As a parent myself now, I can still remember what it was like to first consider that people might kill others. As a result, I try to keep a conversation going with my own children as they start to grapple with the existence of evil.
Recently, our six-year-old son, excited to practice his newfound reading skills, came across a World War II military history book in my husband's office and found photos of both Nazi soldiers and Jewish concentration camp prisoners. He stared at the gaunt bodies and haunted eyes of those prisoners. After a first-grade-level conversation about war and hatred, he suddenly pointed at Nazi soldiers in one photo and asked, "Are soldiers killers?" My husband and I flinched. And then he asked: "Why do people kill?"
Over and over, as such questions arise, I tell my son that people die in wars because so many of us turn our backs on what's going on in the world we live in. I'm all too aware that we stop paying attention to what elected officials do because we've decided we like them (or hate them but can't be bothered by them). I tell him that we're going to keep reading the news and talking about it, because my little family, whatever our arguments, agrees that Americans don't care enough about what war does to the bodies and minds of those who live through it.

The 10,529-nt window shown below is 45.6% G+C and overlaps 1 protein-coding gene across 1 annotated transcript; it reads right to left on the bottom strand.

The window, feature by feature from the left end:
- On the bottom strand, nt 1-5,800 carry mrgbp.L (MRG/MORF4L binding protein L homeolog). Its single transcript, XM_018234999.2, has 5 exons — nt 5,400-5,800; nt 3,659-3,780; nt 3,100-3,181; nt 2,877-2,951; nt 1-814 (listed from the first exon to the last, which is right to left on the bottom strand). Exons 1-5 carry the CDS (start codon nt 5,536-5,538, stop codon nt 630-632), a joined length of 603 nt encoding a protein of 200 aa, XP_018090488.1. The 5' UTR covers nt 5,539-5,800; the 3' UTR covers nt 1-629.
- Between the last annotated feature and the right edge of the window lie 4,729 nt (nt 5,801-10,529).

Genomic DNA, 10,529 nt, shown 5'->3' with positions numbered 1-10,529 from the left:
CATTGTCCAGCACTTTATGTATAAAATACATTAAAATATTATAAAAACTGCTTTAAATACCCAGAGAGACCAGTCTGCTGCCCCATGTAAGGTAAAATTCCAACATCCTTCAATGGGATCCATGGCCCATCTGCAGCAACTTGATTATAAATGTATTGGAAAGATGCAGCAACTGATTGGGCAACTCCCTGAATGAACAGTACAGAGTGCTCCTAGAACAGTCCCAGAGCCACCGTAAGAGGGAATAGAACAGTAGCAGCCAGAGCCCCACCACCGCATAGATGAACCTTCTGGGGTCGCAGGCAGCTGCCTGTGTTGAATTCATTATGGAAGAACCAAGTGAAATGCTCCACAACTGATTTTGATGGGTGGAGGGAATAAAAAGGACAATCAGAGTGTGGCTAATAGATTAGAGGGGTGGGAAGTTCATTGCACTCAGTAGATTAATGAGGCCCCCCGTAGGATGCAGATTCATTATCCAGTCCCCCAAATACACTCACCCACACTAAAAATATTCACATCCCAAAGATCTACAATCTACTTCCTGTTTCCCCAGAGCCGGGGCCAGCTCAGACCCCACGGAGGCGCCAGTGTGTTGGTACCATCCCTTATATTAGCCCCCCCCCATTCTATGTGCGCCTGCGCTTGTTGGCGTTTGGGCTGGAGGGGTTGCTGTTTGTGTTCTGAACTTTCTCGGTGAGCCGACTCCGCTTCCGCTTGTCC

Here's the truth of it: we shouldn't be spending this much time, money, and blood on conflicts whose end games are left to the discretion of whoever our increasingly shaky electoral system places in this country's highest office. Until we pressure lawmakers to repeal that 2001 AUMF and end the forever conflicts that have gone with it, America's wars will ensure that our democracy and the rule of law as we know it will make any promises of peace, self-defense, and justice ring hollow.
Don't doubt it for a second. War is a cancer on our democracy.
Copyright 2021 Andrea Mazzarino
Follow TomDispatch on Twitter and join us on Facebook. Check out the newest Dispatch Books, John Feffer's new dystopian novel, Songlands(the final one in his Splinterlands series), Beverly Gologorsky's novel Every Body Has a Story, and Tom Engelhardt's A Nation Unmade by War, as well as Alfred McCoy's In the Shadows of the American Century: The Rise and Decline of U.S. Global Power and John Dower's The Violent American Century: War and Terror Since World War II.
Andrea Mazzarino, a TomDispatch regular, co-founded Brown University's Costs of War Project. She has held various clinical, research, and advocacy positions, including at a Veterans Affairs PTSD Outpatient Clinic, with Human Rights Watch, and at a community mental health agency. She is the co-editor of War and Health: The Medical Consequences of the Wars in Iraq and Afghanistan.